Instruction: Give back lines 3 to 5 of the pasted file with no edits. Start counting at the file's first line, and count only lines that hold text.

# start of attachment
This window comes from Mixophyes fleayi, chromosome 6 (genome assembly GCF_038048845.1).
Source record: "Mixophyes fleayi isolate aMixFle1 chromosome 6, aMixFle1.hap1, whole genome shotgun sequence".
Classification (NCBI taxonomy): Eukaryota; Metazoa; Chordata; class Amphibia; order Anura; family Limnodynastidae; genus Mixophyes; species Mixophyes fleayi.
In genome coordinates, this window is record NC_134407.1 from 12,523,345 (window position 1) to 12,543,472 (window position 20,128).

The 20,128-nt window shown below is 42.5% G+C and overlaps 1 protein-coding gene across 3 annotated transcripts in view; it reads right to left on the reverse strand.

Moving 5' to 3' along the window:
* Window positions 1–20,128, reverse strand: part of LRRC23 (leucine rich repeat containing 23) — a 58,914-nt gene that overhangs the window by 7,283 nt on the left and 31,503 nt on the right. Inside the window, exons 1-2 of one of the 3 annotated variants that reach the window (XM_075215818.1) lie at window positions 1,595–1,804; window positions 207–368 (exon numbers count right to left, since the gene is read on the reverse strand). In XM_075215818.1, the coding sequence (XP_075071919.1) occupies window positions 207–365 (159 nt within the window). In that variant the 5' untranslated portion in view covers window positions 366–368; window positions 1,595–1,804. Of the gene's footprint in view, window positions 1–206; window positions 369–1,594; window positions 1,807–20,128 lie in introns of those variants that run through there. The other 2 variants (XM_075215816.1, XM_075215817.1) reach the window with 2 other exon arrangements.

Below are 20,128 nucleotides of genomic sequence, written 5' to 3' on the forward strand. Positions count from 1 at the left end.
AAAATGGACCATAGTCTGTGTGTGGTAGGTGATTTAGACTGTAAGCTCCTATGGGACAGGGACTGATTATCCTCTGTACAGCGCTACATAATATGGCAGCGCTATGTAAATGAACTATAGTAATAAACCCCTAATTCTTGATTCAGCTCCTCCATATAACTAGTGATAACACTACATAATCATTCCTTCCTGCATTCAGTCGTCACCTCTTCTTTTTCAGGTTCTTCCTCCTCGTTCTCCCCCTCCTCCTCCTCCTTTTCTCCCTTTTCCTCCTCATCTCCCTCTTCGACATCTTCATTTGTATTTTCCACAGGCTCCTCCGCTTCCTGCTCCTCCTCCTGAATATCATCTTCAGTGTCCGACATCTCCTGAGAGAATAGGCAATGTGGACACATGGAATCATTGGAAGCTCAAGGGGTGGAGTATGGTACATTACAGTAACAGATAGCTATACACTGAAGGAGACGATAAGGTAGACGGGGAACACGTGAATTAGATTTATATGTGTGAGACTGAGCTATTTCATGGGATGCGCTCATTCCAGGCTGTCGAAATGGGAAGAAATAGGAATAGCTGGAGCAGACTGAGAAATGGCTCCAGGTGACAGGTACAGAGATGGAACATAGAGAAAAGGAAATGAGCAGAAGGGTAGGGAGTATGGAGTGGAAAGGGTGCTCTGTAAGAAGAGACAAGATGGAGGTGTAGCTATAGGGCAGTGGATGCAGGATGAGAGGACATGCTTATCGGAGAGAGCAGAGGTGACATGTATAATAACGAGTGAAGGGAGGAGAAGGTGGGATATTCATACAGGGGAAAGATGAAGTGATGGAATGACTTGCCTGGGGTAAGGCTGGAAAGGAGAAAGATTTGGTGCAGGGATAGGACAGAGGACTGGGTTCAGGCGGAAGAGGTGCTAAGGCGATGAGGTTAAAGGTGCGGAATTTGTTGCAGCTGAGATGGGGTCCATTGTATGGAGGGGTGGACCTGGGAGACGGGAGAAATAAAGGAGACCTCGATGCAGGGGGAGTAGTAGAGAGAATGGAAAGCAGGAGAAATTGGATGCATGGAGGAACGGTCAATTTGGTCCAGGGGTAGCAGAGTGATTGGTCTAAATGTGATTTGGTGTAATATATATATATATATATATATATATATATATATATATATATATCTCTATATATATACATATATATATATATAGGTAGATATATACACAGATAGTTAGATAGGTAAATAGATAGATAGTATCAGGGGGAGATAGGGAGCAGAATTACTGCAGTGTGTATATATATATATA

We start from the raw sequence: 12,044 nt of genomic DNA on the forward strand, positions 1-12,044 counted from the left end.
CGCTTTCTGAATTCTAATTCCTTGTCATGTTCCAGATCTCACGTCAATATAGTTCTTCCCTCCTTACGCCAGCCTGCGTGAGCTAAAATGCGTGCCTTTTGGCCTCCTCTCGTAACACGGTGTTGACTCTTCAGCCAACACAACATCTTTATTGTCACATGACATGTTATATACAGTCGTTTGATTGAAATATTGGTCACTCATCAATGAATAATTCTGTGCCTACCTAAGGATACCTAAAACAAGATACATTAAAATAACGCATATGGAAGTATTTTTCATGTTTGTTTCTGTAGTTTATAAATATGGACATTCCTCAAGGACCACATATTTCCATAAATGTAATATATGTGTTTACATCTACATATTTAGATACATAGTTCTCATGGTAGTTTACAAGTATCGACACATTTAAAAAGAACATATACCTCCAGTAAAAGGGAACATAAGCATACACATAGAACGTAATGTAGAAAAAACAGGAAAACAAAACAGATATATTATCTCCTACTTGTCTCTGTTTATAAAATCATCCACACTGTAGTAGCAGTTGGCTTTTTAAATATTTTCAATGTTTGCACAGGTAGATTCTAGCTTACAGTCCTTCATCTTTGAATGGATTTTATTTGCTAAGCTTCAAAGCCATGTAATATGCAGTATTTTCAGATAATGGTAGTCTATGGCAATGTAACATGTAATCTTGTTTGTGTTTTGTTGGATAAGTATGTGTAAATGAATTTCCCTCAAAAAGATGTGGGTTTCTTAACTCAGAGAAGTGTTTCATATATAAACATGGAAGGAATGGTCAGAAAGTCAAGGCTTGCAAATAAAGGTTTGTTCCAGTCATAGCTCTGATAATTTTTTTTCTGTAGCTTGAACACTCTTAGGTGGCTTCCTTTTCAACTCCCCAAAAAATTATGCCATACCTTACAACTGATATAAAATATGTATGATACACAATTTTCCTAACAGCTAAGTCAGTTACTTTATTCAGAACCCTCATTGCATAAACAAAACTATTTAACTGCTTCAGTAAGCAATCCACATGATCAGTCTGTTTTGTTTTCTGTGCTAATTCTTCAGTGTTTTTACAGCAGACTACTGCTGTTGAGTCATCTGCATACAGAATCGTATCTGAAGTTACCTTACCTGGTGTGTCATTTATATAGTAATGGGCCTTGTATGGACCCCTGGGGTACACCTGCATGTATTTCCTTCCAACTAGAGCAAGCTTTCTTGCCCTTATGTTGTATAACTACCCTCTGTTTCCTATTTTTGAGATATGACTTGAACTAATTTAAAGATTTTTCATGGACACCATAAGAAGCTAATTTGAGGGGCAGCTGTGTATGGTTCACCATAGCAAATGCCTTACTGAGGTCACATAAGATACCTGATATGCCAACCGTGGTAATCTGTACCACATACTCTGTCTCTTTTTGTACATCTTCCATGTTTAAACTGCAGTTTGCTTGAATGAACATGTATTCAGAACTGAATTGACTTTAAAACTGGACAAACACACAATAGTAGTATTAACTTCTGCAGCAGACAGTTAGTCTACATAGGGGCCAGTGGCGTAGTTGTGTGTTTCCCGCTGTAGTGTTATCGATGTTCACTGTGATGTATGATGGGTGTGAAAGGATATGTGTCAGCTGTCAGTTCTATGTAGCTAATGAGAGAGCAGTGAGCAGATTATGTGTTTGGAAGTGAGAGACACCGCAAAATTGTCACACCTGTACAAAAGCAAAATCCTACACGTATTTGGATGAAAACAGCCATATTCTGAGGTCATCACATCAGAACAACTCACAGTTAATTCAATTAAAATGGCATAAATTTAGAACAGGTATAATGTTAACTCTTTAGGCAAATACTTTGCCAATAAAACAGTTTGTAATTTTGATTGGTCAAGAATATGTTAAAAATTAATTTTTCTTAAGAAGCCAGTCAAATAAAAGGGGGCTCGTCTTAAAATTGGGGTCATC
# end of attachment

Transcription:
Classification (NCBI taxonomy): Eukaryota; Metazoa; Chordata; class Amphibia; order Anura; family Limnodynastidae; genus Mixophyes; species Mixophyes fleayi.
In genome coordinates, this window is record NC_134407.1 from 12,523,345 (window position 1) to 12,543,472 (window position 20,128).

The 20,128-nt window shown below is 42.5% G+C and overlaps 1 protein-coding gene across 3 annotated transcripts in view; it reads right to left on the reverse strand.